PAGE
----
An African American woman in her 30s with no medical history presented with a 4-year history of diffuse progressive proliferation of dark papules. The patient noted that the lesions initially began on her thighs and rapidly multiplied throughout her skin. Some of the lesions were pruritic and when scratched could be removed, leaving behind a hyperpigmented macule. The patient described a sunburn several weeks prior to the initial eruption. She was taking no medications and these lesions were unchanged throughout an uncomplicated pregnancy. There was no personal or family history of melanoma or eruptive nevi. On physical examination, she had hundreds of 1- to 2-mm dark brown-black monomorphic papules throughout her trunk, extremities, palms, face, tongue, and sclera (Figure, A). No lymphadenopathy was present. Findings from laboratory tests, including a complete blood cell count, comprehensive metabolic panel, and computed tomography of the chest, were unremarkable. A punch biopsy was performed for histopathologic examination (Figure, B-D).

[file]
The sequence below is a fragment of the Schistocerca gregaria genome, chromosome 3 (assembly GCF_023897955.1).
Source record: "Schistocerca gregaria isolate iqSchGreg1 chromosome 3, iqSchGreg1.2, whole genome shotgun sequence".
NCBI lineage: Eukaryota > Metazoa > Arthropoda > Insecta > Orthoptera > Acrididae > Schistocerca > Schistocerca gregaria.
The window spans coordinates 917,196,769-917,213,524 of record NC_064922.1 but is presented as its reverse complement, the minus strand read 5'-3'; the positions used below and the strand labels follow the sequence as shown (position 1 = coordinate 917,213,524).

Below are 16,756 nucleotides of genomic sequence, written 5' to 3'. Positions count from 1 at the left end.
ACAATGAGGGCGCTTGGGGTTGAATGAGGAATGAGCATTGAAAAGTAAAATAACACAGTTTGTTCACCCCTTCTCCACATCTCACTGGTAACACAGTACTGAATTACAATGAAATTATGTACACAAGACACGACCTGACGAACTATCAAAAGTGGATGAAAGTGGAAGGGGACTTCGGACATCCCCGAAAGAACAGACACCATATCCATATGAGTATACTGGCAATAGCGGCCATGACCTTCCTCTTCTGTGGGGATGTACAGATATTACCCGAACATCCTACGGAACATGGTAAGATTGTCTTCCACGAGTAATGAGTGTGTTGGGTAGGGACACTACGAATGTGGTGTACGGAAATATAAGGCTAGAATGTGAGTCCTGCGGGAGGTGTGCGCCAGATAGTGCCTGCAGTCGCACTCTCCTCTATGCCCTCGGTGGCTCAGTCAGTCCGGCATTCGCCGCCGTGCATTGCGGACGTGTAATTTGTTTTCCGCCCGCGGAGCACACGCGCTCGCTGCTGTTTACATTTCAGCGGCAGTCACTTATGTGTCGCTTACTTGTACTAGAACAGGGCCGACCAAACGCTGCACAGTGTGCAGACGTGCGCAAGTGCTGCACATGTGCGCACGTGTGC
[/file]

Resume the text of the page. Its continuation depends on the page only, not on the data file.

W. C. Cole Claiborne, Ashley E. Morgan, Andrea Tesvich Murina. Diffuse Progressive Proliferation of Dark Papules in an Otherwise Healthy African American Woman. JAMA Dermatol. 2016;152(11):1273–1274. doi:10.1001/jamadermatol.2016.2744